ATLANTA -- Attorneys for Atlanta Falcons quarterback Michael Vick yesterday were seeking a plea deal that would limit his prison time and save his NFL career, according to people with knowledge of the negotiations.
The New York Times, citing "an individual with direct knowledge of the case," said Vick and his lawyers were weighing a plea agreement from the government that would probably put the Newport News native in prison for one to two years.
Early next week, a federal grand jury in Richmond is to begin hearing new allegations against Vick stemming from the dogfighting case. That means the former Virginia Tech star has until the end of the week to reach a deal or face more serious charges.
Washington attorney Fredrick W. Chockley III said he expects that with the new indictment, federal prosecutors would try to allege Vick played a greater role in the operation.
"That's what [Vick] is trying to forestall by working out a plea agreement with them," he told Cox News Service.
But Judge Henry E. Hudson would not be bound by any plea agreement, Chockley added.
"I don't think he's going to be affected by Michael Vick's celebrity, one way or another. He's a tough judge."
Vick's legal team not only must negotiate with the U.S. Attorney's Office, but with the NFL as well.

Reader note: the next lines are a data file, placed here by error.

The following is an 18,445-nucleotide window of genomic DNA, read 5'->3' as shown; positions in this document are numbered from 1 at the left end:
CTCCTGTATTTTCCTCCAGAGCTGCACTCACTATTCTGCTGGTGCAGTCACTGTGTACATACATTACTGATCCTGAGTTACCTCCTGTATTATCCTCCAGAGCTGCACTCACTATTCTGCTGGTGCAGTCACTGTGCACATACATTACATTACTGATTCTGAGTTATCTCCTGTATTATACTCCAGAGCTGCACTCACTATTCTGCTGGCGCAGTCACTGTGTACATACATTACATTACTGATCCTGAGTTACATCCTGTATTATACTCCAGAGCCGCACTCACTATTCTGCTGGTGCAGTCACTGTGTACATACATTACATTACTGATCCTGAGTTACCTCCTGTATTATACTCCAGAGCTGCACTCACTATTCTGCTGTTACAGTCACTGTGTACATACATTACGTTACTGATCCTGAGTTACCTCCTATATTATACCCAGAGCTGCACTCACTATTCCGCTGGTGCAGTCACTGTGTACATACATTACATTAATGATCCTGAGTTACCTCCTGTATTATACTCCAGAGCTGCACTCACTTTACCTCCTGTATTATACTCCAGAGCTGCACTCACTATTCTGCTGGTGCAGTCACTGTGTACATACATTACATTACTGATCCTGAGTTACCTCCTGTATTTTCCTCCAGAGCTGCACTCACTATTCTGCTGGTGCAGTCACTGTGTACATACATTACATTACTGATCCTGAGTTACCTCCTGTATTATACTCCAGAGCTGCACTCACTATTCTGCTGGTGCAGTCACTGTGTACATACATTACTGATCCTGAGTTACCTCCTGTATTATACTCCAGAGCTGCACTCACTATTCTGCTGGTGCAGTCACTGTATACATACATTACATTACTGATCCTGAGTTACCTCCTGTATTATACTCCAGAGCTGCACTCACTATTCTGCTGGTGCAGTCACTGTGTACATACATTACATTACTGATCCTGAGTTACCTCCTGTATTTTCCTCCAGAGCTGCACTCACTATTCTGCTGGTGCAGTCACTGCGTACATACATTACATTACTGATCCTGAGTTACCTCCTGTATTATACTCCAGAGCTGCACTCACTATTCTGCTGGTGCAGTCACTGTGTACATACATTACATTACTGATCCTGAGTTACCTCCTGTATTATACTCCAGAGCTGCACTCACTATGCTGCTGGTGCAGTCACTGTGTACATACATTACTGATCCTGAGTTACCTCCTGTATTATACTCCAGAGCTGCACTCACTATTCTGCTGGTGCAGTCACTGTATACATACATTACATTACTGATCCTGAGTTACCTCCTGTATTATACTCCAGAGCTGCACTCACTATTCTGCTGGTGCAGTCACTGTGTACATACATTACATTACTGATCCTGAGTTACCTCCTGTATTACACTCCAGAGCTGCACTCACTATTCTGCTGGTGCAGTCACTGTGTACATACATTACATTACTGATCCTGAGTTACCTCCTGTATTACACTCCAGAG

If Vick cannot secure a deal that saves his NFL career, he could decide to go to trial, risking a lengthy prison sentence if convicted.
Atlanta lawyer Dan Meachum, a member of Vick's defense team, declined to comment yesterday on any possible negotiations.
"I stand by Michael Vick," Meachum said. "He's a good kid in a bad situation. I'm a dog owner, a dog lover. I would not be involved in this case if I didn't believe in him."
The plea negotiations come after news that two more of Vick's three co-defendants are scheduled to enter guilty pleas this week as part of a deal with prosecutors.
Vick stands indicted of conspiracy to cross state lines to engage in illegal gambling; sponsor a dog in an animal-fighting venture; and buy, transport and receive dogs for animal fighting. The maximum penalty for the conspiracy charge is five years in prison.
Vick entered a not-guilty plea during his July 26 appearance at the U.S. District Courthouse in Richmond. After that hearing, one of Vick's defense attorneys, Billy Martin, said the legal team intended to prove Vick's innocence at trial, set for Nov. 26.
NFL Commissioner Roger Goodell is expected to make a decision on Vick's future in a few weeks.
He is waiting for attorney Eric Holder to complete an investigation for the NFL before making his decision, the league has said.
Holder declined to comment yesterday about his investigation.